Vignette 3: Addressing Confusion and Building Empathy

I address the confusion that learners at all levels sometimes express related to LGBTQ2S+ inclusion in Canada. For instance, one of my students told the class that she was uncertain about using a washroom because it was “gender-neutral” and didn’t have a female sign. In order to promote understanding, I do the following:

  • I ask questions and probe to prompt inquiry and reflection: Who is allowed to use this washroom? Who do you think might be afraid to go into a gendered washroom? What are the advantages of a gender-neutral washroom?
  • I use this confusion as an opportunity to introduce relevant vocabulary and language, for instance, around non-binary identities (identifying neither as fully male nor fully female) and transgender identities (identifying as a gender that is different from your biological sex assigned at birth).
  • I encourage perspective taking and the development of empathy, for instance, by brainstorming for challenges non-binary or transgender individuals may face when using the washroom that feels right to them.

Vignette 4: Fielding Questions

I teach intermediate LINC classes, and I find myself fielding all sorts of questions from curious learners. For instance, a young man in my class mentioned that he had seen a Pride parade, and asked about the significance of the rainbow flag and the letters. When these questions arise, I often assign some independent exploration on these topics.

  • I brainstorm with the class about good Google search terms they could use to learn more (e.g., Pride parade; rainbow flag; LGBTQ2S+ meaning). Students take out their phones, do some exploring, and share their findings. I record the information they gathered on the board and welcome additional questions.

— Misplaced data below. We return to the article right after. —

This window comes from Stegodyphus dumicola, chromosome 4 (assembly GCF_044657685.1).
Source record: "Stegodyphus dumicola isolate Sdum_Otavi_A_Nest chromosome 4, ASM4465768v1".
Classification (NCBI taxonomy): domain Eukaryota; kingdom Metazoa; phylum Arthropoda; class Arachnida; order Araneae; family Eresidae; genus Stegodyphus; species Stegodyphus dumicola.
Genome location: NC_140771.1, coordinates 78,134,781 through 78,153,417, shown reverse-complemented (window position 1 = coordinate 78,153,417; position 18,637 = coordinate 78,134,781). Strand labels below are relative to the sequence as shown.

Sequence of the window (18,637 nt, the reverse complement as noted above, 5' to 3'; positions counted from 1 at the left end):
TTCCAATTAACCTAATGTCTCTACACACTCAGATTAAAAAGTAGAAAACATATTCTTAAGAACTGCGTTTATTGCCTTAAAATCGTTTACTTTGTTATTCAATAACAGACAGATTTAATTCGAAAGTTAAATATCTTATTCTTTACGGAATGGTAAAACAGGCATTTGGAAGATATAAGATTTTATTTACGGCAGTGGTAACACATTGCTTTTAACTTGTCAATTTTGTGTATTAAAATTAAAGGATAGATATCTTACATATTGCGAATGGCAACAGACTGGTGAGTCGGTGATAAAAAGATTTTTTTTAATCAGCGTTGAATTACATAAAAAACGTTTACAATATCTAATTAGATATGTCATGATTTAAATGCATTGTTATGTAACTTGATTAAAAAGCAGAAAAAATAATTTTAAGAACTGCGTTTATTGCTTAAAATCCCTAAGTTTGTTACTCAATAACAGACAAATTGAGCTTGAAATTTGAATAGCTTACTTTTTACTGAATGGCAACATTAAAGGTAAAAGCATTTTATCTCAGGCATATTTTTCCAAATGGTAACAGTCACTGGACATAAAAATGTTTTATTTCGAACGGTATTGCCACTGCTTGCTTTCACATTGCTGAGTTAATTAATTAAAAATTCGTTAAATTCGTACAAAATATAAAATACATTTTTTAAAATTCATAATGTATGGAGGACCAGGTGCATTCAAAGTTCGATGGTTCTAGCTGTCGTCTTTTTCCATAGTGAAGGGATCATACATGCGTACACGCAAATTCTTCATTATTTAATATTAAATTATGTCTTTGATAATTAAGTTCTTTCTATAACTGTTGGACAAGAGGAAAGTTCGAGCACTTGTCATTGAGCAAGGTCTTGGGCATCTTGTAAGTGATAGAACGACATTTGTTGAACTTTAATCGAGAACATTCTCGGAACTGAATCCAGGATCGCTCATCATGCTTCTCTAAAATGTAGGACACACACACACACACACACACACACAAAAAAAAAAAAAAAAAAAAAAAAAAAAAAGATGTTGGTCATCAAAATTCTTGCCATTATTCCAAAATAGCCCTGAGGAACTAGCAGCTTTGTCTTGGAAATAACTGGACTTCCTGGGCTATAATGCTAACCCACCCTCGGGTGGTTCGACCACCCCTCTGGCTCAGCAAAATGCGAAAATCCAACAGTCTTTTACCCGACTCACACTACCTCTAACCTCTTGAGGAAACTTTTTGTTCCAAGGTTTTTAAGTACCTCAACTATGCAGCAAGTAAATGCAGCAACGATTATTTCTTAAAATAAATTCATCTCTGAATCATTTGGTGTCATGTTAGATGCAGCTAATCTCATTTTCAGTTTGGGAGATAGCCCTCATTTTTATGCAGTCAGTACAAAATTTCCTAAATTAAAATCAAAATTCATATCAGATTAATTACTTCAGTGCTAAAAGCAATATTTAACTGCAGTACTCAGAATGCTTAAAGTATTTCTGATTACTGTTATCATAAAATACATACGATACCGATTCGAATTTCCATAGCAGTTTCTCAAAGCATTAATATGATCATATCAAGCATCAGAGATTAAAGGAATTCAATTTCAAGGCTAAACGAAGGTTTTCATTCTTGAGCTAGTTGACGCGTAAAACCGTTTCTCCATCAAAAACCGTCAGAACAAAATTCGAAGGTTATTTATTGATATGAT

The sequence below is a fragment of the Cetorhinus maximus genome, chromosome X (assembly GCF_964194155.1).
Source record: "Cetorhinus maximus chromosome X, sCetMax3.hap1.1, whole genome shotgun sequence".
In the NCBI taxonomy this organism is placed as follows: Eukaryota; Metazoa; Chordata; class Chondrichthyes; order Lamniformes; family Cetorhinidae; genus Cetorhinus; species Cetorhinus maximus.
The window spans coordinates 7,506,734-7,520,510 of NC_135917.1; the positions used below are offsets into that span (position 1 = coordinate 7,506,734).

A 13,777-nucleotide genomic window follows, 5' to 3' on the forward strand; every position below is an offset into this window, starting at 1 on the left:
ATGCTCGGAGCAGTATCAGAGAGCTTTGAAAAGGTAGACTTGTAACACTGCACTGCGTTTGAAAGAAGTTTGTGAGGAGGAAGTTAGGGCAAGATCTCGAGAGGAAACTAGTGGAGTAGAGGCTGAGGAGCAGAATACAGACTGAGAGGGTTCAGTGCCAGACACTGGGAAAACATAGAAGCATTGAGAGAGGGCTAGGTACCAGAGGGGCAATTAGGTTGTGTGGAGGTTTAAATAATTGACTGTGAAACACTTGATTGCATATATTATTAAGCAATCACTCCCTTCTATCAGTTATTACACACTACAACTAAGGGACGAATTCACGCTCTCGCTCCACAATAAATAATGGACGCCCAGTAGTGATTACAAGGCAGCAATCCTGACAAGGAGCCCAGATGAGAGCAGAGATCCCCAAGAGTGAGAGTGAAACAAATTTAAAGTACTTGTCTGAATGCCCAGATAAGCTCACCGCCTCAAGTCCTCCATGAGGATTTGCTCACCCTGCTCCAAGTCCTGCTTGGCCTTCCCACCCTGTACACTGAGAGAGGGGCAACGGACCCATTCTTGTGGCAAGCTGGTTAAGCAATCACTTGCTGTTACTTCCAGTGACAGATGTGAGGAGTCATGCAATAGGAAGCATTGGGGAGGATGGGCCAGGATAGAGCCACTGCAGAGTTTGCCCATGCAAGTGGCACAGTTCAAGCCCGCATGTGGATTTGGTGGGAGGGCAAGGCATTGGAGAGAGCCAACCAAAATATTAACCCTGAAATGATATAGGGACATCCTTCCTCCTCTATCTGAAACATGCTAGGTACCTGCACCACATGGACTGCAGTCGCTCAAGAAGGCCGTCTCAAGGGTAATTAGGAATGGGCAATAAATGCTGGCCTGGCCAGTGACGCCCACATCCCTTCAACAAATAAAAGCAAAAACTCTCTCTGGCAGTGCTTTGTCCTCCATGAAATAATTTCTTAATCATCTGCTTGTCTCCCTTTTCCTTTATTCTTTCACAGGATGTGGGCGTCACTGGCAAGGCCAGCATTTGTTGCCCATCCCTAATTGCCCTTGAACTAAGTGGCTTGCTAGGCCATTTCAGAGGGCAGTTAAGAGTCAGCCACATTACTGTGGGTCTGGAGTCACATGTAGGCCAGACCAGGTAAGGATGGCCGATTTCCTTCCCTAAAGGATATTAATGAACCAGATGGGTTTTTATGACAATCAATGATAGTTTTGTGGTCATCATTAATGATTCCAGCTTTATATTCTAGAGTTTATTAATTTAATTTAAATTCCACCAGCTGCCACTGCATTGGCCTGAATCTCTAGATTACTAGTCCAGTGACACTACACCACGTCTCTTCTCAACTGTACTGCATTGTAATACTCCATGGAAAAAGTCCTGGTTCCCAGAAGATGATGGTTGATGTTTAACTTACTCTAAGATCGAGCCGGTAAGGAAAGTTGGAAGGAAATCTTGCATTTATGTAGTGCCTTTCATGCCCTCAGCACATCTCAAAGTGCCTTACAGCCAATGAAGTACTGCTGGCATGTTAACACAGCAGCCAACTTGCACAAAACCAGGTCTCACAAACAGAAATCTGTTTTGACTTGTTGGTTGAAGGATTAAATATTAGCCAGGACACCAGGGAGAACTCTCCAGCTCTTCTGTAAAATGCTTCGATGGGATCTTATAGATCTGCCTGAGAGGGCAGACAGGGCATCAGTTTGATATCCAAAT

• I remind all learners about our classroom expectations of respect, kindness, and inclusion—everyone belongs. I encourage them to assume that there are people in the room who are LGBTQ2S+ or whose loved ones are LGBTQ2S+ (myself included) and to make sure that what they say conveys respect. If students use inappropriate language, I non-judgmentally help them find the correct terms. I always confront and statements with a reminder that those comments are not permitted in our classroom, and that LGBTQ2S+ equal rights are the law in Canada.

Vignette 5: Teaching Healthcare Professionals

I teach English for healthcare professionals. I want to make sure that any LGBTQ2S+ learners in my class know that they are welcome and safe, and I want any of my learners’ future LGBTQ2S+ patients/clients to receive compassionate and inclusive care. To encourage this, I model inclusive practice through the following actions:

  • My name tag and my email sign-off also includes my pronouns. When I introduce myself to the class, I point that out and ask if they know why this has become a common practice.
  • Students read an article about LGBTQ2S+ seniors going into long-term care. They complete typical vocabulary and comprehension activities, learn appropriate vocabulary to use, and reflect on implications for their future practice. A few mentioned really relating to the article in their concern for their own LGBTQ2S+ loved ones.
  • When I design role-plays, I include scenarios with same-sex spouses, and patients/clients/co-workers with gender-neutral names and they/them/their pronouns.
  • When I teach a grammar lesson on subject-verb agreement, I bring up the use of the singular they/them pronoun to be inclusive and not assume someone’s gender. I have students rewrite paragraphs written in the 3rd person singular (he/him or she/her) to make them both less awkward and more inclusive (using plural nouns and they/them/their).


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ATESL Best Practices for Adult EAL and LINC Programming in Alberta by Alberta Teachers of English as a Second Language (ATESL) is licensed under a Creative Commons Attribution-NonCommercial-ShareAlike 4.0 International License, except where otherwise noted.